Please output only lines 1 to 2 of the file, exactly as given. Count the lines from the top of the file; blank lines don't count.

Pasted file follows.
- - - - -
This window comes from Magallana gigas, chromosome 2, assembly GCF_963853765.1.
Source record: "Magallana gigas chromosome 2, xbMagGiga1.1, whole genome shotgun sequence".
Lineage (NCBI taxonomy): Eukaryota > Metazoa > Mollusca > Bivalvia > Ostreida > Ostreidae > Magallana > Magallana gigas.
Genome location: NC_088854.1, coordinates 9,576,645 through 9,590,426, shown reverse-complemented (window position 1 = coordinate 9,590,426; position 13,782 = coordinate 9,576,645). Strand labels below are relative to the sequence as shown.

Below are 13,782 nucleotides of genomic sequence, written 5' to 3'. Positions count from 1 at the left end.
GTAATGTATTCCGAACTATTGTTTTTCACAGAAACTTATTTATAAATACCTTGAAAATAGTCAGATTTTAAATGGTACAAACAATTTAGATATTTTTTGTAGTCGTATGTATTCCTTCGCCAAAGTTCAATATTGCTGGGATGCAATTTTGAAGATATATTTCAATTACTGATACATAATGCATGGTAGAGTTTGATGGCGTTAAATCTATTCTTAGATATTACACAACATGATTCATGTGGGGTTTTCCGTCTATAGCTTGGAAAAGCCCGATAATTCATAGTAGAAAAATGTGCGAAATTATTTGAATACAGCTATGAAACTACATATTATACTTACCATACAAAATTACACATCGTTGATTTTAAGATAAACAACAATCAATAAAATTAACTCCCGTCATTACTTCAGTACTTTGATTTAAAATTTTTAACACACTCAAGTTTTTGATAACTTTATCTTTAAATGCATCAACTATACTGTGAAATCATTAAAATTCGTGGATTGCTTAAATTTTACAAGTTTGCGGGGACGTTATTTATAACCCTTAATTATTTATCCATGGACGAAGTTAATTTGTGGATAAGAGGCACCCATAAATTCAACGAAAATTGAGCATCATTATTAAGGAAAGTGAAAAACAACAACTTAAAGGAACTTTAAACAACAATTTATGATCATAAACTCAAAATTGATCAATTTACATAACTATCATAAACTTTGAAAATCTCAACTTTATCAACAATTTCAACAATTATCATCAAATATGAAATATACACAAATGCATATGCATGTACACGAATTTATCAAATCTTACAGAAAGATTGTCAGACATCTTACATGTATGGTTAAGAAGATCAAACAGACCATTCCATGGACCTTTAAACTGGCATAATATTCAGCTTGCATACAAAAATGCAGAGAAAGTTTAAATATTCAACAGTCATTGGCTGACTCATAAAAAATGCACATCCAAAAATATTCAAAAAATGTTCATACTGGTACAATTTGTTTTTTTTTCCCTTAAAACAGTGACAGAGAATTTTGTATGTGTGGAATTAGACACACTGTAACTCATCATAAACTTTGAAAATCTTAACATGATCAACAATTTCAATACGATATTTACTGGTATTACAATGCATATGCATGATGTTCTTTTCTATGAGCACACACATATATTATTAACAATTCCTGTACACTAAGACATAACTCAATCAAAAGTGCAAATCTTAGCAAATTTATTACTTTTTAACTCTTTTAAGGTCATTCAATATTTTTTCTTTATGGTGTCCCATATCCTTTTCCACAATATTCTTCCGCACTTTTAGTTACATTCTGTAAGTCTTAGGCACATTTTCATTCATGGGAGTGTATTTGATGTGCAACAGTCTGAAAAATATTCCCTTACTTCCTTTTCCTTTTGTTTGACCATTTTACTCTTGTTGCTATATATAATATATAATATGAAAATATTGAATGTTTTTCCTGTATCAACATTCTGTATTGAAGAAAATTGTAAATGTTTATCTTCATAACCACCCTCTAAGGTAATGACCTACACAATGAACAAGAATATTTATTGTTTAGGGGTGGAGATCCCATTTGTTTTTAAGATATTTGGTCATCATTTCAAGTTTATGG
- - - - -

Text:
This window comes from Magallana gigas, chromosome 2, assembly GCF_963853765.1.
Source record: "Magallana gigas chromosome 2, xbMagGiga1.1, whole genome shotgun sequence".